I wanted to get something on the wheel as soon as the sea foam green oddness came off… so I reached for the Spinner’s Sampler I got at the PA Farm Show earlier this month. First up: Shetland!Good thing I have a couple of reference books on hand. From Clara Parkes’ The Knitter’s Book of Wool, we learn that Shetlands fall into the category of “Northern European Short-Tailed” sheep and are cousins to Finn and Icelandic sheep. The fiber can vary quite a bit in terms of staple length and softness. Even on the same animal, one can find 5 different types of fiber. The really, really fine stuff is what they make the famous Shetland lace wedding shawls out of (the ones that can pass through a wedding band). Mine wasn’t that fine. Oh, and Clara says that Shetland wool is typically spun in the woolen style so that those short, crimpy fibers can bloom. OOPS! I spun in more of a worsted style (which is my fallback style). I let a little twist into the fiber mass, so I suppose it was a hybrid technique. (All this Shetland info is from pages 75-76.)
That may explain why my finished yarn feels a bit rough.
Okay, so I started out with one ounce of fluff that looked like this: I spun the singles on my 14:1 whorl on my Ladybug. The bobbin looked like this as it started to fill:I LOVED how lively this fiber felt as I worked with it. It was so much more substantive than the alpaca-wool sliver I worked with most recently. It had a bit of lanolin left in it, and it smelled sheep-y – but in the best possible way. I was very disciplined and made a little sample card this time. It shows the singles and a small piece of 2-ply. The idea is to use this as a reference to achieve a more consistent single. Check out the single up close – doesn’t it look springy and alive?
Since I only have a small amount of this fiber, I spun it all on one bobbin and then navajo-plied it on my next bigger whorl (12.5:1). This produced a 3-ply chained yarn. I know you’re not supposed to try navajo ply with long-stapled wools and this one wasn’t…I have 61 yards of finished yarn, and the skein weighs exactly one ounce. It was really twisty when it came off the niddy noddy but calmed down a lot after its hot water bath. The skein was still slightly unbalanced, though (and I didn’t determine whether it was underplied or overplied). I wonder if navajo plied yarns are ALWAYS super twisty when they come off the niddy noddy? Anyone know? I could really use a spinning mentor! Deb Robson’s The Fleece & Fiber Sourcebook devotes a full 10 pages to the Shetland breed, including some gorgeous photo spreads of the sheep themselves, the fiber, and yarn and cloth made from the fiber. She says Shetland is a “conservation” breed. I didn’t find a precise definition of this, but it isn’t as bad as “critical conservation breed” (which is globally rare and on the precipice of extinction) or “extinct” (p. 6). It shows a skein of Garthenor Shetland yarn that looks super yummy. I could see myself knitting a sweater out of this stuff.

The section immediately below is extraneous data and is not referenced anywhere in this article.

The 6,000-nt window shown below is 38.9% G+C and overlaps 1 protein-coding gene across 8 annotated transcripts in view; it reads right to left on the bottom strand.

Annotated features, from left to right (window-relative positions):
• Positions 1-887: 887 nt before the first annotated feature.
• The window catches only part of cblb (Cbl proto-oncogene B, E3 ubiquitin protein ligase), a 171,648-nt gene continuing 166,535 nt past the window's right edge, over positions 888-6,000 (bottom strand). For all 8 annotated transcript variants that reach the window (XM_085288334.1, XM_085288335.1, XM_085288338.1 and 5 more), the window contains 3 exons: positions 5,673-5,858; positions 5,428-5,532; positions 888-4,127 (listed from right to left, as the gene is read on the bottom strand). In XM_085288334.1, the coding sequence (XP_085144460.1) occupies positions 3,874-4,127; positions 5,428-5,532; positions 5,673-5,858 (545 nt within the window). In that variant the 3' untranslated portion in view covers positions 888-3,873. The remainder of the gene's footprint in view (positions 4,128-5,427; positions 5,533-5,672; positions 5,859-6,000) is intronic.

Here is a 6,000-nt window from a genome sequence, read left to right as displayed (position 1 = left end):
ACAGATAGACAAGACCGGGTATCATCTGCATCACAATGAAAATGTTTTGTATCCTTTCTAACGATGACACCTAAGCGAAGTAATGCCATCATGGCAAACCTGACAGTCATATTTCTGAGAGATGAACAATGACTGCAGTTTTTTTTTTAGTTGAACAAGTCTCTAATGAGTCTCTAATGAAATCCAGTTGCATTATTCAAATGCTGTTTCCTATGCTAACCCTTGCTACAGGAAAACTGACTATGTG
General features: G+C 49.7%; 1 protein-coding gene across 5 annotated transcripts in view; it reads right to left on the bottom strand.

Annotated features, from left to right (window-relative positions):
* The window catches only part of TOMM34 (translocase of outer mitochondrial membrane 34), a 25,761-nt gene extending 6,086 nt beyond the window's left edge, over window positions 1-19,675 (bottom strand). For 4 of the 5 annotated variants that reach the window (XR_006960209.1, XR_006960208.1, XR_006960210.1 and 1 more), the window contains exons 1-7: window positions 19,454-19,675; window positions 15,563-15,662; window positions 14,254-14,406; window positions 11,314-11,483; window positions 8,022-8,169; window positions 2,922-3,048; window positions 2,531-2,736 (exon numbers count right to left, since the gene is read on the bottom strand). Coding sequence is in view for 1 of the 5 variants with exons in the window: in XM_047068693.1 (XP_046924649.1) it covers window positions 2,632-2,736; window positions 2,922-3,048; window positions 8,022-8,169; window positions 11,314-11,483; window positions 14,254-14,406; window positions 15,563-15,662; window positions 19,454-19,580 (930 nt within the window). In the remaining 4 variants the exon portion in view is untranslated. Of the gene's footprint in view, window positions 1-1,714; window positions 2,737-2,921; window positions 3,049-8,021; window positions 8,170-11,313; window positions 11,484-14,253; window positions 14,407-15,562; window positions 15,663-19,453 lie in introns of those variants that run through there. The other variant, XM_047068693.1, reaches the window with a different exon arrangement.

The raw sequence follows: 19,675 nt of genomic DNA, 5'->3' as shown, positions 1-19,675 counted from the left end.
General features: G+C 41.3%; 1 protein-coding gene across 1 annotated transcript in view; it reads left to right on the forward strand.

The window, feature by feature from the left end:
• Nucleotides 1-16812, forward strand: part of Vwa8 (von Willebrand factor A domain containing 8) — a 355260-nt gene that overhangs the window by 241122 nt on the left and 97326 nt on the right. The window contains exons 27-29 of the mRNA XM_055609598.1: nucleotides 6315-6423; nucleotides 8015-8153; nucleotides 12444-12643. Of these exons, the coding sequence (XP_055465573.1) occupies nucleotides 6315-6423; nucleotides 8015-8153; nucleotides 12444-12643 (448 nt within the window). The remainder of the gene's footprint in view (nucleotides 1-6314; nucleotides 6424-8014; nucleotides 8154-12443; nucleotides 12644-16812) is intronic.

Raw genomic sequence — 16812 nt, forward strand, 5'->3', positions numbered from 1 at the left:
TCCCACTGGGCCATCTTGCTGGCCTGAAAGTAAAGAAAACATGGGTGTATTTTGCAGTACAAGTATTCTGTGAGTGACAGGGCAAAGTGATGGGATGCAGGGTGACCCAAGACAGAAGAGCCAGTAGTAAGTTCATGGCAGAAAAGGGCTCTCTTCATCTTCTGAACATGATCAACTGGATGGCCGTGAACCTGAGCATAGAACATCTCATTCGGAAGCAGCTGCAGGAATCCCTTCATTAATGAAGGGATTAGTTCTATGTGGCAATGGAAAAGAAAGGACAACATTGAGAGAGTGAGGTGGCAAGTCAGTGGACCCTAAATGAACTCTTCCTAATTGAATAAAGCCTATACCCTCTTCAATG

There is a Ravelry group for The Knitter’s Book of Wool (of course there is!) and they’ve been studying breeds since it came out. Back in August 2010, they focused on Shetland (I’ll look forward to reading the backfile). Here is the breed description that’s posted there:
Shetland: This hearty, short-tailed, longwool sheep is actually a Primitive or landrace rather than a breed, meaning that Shetlands breed other Shetlands all on their own, if you get my drift. Because of their diversity, many colors and patterns of Shetlands developed, though some colorations have dwindled as shepherds have selected for easy-to-market white fleeces. Their 11 remaining colors and 30 pattern variations are codified using terms that derive from Norn, the Germanic language formerly spoken on the Islands. Their ancestors were most likely brought to their North Sea Island homes by Scandinavian settlers more than 1000 years ago: Shetlands are related to Finns, Icelandics, and other Scandinavian sheep. They’re the smallest British breed. The ewes are polled, while the rams have beautiful spiraling horns. When well tended and fed, Shetlands produce fine-crimped, long, soft wool between 20 and 30 microns, and the sheep will roo if given the chance, and some are double coated, revealing their Scandinavian ancestry. The harsh climate of the Shetlands has helped these sheep develop a great independent streak—Shetlands can handle harsh climates and terrains, and are very quick witted. That independence makes them easy to care for, and their small size keeps feed costs down.
Hmmm, that description says “longwool” – did you notice? Again, could use a spinning mentor.
I haven’t started spinning another breed yet. Would you care to vote? Other choices in the sampler include Lincoln, Coopworth, and Romney.